Borrowing from the experience of pilot projects around the world, the academic and practical expertise of our Hunter/CUNY faculty associates, and our 7years of experience, SDMNY has developed, piloted and refined a three-phase facilitation model by which persons with intellectual and developmental disabilities (who we call Decision-Makers) can choose trusted persons in their lives—often family members, neighbors, or friends—to support them in making decisions in a variety of areas.
In the SDMNY process, a trained facilitator, supervised by an experienced mentor, works with the Decision-Maker and their chosen Supporters to negotiate and formalize an agreement, the Supported Decision-Making Agreement (SDMA), that sets out the responsibilities and obligations of the parties. Facilitation meetings are generally an hour long and can take place bi-weekly or monthly, or as the parties agree. On average, the facilitation process requires about 14 meetings and, since the COVID-19 pandemic, have been held remotely, with protocols developed by SDMNY.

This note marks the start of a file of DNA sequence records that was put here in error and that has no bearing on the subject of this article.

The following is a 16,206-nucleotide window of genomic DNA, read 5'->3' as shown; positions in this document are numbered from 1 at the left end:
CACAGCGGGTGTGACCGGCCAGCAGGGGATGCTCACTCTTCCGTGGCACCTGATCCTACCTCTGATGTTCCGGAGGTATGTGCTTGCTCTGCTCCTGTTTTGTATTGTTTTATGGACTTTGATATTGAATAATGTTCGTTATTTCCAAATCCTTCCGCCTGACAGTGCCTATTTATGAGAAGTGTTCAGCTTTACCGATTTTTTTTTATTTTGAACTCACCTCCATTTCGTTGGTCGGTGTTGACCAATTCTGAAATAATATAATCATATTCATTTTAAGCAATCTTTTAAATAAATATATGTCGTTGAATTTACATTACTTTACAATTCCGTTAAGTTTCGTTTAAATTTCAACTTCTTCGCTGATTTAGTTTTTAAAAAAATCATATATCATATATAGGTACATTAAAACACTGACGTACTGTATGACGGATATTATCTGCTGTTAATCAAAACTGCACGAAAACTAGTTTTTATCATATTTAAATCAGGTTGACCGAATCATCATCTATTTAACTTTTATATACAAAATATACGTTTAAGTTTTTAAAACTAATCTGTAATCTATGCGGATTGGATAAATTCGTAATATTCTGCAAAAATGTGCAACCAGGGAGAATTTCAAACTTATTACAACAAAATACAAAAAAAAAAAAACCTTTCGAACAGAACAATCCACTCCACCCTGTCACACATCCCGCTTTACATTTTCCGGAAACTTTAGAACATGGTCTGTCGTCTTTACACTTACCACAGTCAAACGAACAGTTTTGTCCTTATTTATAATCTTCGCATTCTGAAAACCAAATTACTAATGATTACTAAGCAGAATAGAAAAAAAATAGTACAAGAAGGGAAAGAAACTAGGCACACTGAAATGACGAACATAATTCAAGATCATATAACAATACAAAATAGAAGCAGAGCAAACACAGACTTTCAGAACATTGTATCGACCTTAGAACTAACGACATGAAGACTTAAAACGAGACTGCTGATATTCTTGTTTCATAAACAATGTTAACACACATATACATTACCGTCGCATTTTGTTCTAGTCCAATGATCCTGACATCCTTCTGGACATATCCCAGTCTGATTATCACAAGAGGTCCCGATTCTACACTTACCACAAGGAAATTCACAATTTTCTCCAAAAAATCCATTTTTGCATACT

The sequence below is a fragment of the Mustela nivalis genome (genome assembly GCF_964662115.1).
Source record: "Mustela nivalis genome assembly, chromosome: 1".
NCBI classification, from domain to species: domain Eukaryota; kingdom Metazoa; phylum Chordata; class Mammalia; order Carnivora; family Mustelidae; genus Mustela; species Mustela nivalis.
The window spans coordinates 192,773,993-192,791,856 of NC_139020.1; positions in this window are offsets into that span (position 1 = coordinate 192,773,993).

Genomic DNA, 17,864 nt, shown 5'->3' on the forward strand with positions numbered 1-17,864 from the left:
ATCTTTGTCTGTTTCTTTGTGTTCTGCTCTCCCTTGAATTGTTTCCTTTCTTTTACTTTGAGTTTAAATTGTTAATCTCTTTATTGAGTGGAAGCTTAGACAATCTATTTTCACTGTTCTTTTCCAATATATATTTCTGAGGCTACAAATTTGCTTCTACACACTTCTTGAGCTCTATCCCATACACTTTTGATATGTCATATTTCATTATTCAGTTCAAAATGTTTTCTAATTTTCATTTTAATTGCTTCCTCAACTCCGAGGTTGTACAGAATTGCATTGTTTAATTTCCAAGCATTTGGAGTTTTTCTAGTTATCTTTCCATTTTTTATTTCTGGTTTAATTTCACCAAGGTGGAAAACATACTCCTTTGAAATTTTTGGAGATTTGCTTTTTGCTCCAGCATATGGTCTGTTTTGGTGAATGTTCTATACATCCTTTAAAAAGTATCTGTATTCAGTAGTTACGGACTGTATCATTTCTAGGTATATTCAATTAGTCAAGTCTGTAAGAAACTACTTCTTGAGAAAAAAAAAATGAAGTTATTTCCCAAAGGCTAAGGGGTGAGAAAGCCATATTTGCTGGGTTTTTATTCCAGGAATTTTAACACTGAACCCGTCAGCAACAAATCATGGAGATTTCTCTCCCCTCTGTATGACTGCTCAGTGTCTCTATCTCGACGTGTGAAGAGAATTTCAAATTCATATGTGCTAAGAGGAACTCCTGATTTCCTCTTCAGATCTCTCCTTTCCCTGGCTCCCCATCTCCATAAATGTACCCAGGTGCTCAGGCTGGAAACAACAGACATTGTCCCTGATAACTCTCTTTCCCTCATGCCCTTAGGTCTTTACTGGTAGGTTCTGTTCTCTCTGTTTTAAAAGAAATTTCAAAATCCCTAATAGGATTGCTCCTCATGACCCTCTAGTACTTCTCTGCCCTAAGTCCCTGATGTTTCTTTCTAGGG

The facilitation process allows the Decision-Maker to explore how decisions are made, the different areas in which they may want support (health care, education, living arrangements, finances, etc.), and the kinds of support they may want/need in making decisions in each of those areas (gathering information; understanding the information; identifying alternatives; considering consequences; weighing the alternatives; communicating the decision to third parties; implementing the decision). Decision-Makers identify persons they want as their Supporters and the kinds of support, in a particular area, they want from each Supporter.
For example, a Decision-Maker might choose their mother to give support in gathering and understanding information about health care decisions, their dad to support them in developing alternatives and considering consequences about financial decisions, and a sibling and a friend to provide support in gathering information and weighing alternatives in choices about intimacy and relationships.
Decision-Makers may choose one or more Supporters for each area in which they want support, and may request different kinds of support from each Supporter. In the SDMNY project so far, the number of Supporters chosen by a Decision-Maker has varied from 2 to 13, and it is not uncommon for Supporters to be located outside New York (participating in meetings and providing support remotely) and even outside the United States.
As with everything else in the facilitation process, it’s the Decision-Maker’s choice!